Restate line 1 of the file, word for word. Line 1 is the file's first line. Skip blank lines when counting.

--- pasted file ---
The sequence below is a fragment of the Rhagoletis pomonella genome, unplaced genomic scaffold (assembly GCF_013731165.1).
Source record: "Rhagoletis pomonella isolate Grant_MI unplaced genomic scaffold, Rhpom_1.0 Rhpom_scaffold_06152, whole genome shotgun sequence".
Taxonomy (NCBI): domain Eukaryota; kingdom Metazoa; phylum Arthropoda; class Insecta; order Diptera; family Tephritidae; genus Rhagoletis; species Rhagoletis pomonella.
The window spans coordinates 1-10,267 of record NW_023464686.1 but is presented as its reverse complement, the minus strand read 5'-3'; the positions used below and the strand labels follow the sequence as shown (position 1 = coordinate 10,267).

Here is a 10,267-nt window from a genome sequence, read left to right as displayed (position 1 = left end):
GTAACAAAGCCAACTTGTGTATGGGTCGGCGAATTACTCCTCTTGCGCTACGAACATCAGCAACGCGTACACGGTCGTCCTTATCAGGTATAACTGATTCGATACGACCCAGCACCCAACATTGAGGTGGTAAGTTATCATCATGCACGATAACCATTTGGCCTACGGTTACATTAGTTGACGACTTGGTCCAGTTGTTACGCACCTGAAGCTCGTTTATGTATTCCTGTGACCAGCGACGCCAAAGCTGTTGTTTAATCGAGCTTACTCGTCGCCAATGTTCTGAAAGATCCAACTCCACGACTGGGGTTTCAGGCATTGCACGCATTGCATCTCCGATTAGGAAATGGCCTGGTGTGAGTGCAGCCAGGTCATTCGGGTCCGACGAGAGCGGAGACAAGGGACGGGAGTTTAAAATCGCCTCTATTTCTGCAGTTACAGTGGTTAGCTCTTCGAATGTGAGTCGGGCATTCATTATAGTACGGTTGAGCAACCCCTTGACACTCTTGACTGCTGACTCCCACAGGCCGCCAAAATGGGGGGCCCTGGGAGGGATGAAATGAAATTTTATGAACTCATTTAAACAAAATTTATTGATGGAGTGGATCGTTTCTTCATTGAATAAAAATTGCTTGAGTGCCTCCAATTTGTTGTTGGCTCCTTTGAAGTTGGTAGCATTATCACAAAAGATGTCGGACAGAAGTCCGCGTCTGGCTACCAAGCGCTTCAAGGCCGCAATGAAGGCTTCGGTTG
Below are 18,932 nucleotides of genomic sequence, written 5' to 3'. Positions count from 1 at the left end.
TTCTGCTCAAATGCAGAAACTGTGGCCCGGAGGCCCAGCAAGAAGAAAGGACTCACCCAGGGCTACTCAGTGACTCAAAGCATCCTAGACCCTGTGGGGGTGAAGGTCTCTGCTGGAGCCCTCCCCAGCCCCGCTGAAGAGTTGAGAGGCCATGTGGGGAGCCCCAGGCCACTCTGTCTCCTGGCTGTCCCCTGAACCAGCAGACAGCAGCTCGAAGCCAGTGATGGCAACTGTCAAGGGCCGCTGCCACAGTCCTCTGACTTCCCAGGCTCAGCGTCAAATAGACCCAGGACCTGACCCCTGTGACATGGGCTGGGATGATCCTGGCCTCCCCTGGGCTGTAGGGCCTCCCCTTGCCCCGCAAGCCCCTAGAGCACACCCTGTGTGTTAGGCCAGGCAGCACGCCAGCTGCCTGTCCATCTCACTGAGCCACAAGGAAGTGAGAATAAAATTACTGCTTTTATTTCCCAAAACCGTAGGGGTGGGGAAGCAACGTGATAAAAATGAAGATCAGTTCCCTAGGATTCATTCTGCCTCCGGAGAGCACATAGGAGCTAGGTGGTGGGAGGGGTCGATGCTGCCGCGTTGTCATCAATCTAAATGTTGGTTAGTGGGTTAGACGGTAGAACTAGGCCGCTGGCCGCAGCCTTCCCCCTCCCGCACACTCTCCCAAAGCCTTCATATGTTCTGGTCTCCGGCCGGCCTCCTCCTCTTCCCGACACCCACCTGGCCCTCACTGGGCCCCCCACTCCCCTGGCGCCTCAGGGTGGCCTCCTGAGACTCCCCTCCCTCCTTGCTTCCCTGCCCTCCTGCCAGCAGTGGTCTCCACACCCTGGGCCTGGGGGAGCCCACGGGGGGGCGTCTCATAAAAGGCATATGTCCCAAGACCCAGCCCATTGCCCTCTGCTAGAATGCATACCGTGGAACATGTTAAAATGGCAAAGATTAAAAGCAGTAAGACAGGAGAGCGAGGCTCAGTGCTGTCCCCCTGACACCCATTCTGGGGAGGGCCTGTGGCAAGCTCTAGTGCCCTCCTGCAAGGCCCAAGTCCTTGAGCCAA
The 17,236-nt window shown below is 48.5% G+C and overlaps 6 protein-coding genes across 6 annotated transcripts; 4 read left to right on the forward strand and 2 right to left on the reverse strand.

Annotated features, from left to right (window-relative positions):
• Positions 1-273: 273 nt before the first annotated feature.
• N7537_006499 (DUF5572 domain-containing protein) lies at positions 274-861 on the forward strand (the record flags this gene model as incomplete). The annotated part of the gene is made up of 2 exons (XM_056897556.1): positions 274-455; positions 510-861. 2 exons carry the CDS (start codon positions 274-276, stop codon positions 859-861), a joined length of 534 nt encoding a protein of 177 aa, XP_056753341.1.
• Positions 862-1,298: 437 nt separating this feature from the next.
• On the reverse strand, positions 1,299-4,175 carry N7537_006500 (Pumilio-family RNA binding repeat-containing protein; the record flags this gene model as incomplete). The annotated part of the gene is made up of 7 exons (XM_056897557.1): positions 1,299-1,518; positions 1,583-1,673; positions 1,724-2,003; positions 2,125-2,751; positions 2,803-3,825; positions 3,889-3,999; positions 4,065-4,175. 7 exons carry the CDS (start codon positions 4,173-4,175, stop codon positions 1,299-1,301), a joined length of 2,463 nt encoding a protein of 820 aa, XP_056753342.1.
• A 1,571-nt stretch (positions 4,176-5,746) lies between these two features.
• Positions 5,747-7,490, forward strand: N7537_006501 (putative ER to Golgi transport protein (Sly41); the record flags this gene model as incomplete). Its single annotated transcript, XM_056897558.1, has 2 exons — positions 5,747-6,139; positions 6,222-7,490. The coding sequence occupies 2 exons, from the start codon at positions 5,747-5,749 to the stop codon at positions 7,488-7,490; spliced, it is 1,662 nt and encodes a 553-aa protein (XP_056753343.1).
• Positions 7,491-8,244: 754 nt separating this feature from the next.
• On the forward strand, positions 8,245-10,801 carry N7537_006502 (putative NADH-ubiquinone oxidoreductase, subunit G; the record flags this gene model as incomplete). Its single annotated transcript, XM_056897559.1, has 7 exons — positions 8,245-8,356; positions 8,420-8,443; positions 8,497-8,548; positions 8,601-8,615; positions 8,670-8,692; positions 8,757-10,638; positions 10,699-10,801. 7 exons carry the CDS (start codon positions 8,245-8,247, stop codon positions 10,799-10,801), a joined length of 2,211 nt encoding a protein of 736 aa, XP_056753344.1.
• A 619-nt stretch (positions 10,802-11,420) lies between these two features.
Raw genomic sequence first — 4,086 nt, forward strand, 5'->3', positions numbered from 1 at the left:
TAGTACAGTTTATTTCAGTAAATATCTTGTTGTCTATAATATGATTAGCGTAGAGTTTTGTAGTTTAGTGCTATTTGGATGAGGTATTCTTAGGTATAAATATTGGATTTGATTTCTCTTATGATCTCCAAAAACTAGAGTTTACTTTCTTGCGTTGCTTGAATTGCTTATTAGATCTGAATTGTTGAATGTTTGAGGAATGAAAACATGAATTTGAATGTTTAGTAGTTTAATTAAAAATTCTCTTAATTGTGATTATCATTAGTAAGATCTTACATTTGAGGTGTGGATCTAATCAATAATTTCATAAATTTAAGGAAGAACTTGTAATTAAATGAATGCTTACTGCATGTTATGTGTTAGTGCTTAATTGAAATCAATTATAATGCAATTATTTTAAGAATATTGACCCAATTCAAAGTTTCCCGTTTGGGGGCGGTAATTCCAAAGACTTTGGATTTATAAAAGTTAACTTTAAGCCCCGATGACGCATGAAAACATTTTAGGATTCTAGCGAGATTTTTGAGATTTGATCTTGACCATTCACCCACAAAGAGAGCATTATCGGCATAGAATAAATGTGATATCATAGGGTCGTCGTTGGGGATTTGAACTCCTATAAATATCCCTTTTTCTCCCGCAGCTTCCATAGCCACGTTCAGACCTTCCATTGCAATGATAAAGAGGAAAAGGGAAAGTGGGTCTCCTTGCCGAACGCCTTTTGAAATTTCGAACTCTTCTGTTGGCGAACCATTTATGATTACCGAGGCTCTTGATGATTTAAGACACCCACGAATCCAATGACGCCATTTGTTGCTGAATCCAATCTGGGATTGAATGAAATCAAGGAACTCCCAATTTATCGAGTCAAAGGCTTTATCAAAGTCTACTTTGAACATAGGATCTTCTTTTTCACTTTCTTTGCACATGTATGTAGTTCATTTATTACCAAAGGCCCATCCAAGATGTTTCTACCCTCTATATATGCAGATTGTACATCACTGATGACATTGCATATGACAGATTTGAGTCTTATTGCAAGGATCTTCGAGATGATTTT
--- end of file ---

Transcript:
The sequence below is a fragment of the Rhagoletis pomonella genome, unplaced genomic scaffold (assembly GCF_013731165.1).